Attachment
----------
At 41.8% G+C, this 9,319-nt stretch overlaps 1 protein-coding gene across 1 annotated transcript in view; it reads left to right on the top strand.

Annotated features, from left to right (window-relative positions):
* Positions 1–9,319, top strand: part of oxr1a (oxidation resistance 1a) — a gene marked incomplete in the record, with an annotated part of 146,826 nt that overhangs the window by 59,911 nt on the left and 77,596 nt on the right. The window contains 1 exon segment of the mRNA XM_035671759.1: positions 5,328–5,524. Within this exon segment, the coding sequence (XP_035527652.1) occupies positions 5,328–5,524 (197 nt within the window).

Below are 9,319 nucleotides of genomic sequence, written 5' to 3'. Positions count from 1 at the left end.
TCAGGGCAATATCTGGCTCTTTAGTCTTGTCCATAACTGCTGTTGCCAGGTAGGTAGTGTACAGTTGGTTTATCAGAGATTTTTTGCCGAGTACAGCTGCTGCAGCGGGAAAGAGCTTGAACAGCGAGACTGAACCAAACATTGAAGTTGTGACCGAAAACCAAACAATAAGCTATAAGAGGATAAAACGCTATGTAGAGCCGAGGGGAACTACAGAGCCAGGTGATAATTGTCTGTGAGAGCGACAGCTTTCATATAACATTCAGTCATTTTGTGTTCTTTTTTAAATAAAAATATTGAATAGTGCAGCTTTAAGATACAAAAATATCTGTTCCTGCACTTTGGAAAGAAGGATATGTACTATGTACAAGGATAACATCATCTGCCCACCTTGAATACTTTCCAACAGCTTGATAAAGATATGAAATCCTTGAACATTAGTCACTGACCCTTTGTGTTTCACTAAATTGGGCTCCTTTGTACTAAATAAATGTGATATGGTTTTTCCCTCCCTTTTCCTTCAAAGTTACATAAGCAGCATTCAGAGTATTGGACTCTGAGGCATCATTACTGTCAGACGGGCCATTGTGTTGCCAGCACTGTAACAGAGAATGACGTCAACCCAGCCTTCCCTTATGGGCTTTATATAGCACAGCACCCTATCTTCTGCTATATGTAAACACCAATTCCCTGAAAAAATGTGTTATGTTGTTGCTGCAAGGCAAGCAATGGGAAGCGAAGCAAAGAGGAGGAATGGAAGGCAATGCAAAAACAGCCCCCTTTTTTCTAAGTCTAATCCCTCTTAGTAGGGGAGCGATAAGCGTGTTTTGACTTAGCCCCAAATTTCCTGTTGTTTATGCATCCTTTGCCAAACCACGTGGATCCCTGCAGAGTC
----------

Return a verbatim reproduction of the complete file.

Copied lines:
At 41.8% G+C, this 9,319-nt stretch overlaps 1 protein-coding gene across 1 annotated transcript in view; it reads left to right on the top strand.

Annotated features, from left to right (window-relative positions):
* Positions 1–9,319, top strand: part of oxr1a (oxidation resistance 1a) — a gene marked incomplete in the record, with an annotated part of 146,826 nt that overhangs the window by 59,911 nt on the left and 77,596 nt on the right. The window contains 1 exon segment of the mRNA XM_035671759.1: positions 5,328–5,524. Within this exon segment, the coding sequence (XP_035527652.1) occupies positions 5,328–5,524 (197 nt within the window).

Below are 9,319 nucleotides of genomic sequence, written 5' to 3'. Positions count from 1 at the left end.
TCAGGGCAATATCTGGCTCTTTAGTCTTGTCCATAACTGCTGTTGCCAGGTAGGTAGTGTACAGTTGGTTTATCAGAGATTTTTTGCCGAGTACAGCTGCTGCAGCGGGAAAGAGCTTGAACAGCGAGACTGAACCAAACATTGAAGTTGTGACCGAAAACCAAACAATAAGCTATAAGAGGATAAAACGCTATGTAGAGCCGAGGGGAACTACAGAGCCAGGTGATAATTGTCTGTGAGAGCGACAGCTTTCATATAACATTCAGTCATTTTGTGTTCTTTTTTAAATAAAAATATTGAATAGTGCAGCTTTAAGATACAAAAATATCTGTTCCTGCACTTTGGAAAGAAGGATATGTACTATGTACAAGGATAACATCATCTGCCCACCTTGAATACTTTCCAACAGCTTGATAAAGATATGAAATCCTTGAACATTAGTCACTGACCCTTTGTGTTTCACTAAATTGGGCTCCTTTGTACTAAATAAATGTGATATGGTTTTTCCCTCCCTTTTCCTTCAAAGTTACATAAGCAGCATTCAGAGTATTGGACTCTGAGGCATCATTACTGTCAGACGGGCCATTGTGTTGCCAGCACTGTAACAGAGAATGACGTCAACCCAGCCTTCCCTTATGGGCTTTATATAGCACAGCACCCTATCTTCTGCTATATGTAAACACCAATTCCCTGAAAAAATGTGTTATGTTGTTGCTGCAAGGCAAGCAATGGGAAGCGAAGCAAAGAGGAGGAATGGAAGGCAATGCAAAAACAGCCCCCTTTTTTCTAAGTCTAATCCCTCTTAGTAGGGGAGCGATAAGCGTGTTTTGACTTAGCCCCAAATTTCCTGTTGTTTATGCATCCTTTGCCAAACCACGTGGATCCCTGCAGAGTC